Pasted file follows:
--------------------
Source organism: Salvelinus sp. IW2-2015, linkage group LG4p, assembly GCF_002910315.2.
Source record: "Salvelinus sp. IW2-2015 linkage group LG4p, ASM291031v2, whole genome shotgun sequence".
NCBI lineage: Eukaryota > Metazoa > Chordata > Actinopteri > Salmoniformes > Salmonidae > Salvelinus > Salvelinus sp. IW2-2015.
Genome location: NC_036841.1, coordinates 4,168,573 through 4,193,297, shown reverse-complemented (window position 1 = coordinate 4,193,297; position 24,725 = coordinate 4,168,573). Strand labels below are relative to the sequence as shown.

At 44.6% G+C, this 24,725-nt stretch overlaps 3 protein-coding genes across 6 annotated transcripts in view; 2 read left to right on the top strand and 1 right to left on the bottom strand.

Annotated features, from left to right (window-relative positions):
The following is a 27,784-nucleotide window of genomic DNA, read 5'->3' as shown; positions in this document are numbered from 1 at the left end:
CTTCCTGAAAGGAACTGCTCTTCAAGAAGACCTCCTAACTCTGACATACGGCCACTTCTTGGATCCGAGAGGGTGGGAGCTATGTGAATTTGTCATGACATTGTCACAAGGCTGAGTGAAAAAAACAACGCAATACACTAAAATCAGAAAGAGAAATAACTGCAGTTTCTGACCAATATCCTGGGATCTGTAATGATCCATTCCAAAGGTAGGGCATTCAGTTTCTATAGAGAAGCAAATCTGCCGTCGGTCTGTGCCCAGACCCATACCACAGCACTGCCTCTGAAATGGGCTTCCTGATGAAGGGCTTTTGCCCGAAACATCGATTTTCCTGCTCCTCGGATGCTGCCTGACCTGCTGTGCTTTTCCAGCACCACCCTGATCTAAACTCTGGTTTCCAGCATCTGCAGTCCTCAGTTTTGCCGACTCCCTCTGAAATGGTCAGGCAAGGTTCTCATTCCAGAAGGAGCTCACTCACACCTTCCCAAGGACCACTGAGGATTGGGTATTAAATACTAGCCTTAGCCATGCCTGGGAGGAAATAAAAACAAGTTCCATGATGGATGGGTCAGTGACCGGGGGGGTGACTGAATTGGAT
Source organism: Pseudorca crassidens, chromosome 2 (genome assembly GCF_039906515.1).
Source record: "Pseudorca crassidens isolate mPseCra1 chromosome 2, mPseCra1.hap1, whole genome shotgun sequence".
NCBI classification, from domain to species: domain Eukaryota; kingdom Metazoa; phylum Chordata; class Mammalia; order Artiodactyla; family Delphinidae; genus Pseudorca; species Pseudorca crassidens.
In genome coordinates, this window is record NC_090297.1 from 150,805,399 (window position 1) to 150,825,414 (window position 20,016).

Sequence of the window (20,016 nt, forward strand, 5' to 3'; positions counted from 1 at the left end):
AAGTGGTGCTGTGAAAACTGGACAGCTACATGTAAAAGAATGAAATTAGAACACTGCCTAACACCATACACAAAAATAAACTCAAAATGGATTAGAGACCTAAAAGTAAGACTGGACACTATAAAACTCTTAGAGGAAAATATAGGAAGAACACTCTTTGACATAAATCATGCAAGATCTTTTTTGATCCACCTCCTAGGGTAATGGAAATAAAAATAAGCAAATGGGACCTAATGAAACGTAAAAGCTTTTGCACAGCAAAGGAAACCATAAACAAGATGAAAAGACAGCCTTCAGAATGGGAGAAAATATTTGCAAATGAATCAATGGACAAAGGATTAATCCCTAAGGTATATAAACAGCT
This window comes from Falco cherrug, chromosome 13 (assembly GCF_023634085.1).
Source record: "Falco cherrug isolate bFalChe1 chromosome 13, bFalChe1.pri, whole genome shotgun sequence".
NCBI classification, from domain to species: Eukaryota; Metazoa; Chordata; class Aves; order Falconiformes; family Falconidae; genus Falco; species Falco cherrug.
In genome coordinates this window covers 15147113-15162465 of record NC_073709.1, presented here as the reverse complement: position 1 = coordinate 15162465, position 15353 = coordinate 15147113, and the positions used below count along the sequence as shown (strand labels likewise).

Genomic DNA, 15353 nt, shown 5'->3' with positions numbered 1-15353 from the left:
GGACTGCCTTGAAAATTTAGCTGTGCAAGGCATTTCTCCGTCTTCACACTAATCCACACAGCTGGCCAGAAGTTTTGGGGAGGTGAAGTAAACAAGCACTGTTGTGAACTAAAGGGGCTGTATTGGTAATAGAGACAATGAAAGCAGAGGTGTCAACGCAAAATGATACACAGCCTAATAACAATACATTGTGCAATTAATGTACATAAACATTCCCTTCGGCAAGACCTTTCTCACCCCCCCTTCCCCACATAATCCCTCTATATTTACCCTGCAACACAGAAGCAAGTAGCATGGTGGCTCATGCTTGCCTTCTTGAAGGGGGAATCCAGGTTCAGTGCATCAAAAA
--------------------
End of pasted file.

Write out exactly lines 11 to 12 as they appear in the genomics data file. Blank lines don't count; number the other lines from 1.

NCBI classification, from domain to species: domain Eukaryota; kingdom Metazoa; phylum Chordata; class Mammalia; order Artiodactyla; family Delphinidae; genus Pseudorca; species Pseudorca crassidens.
In genome coordinates, this window is record NC_090297.1 from 150,805,399 (window position 1) to 150,825,414 (window position 20,016).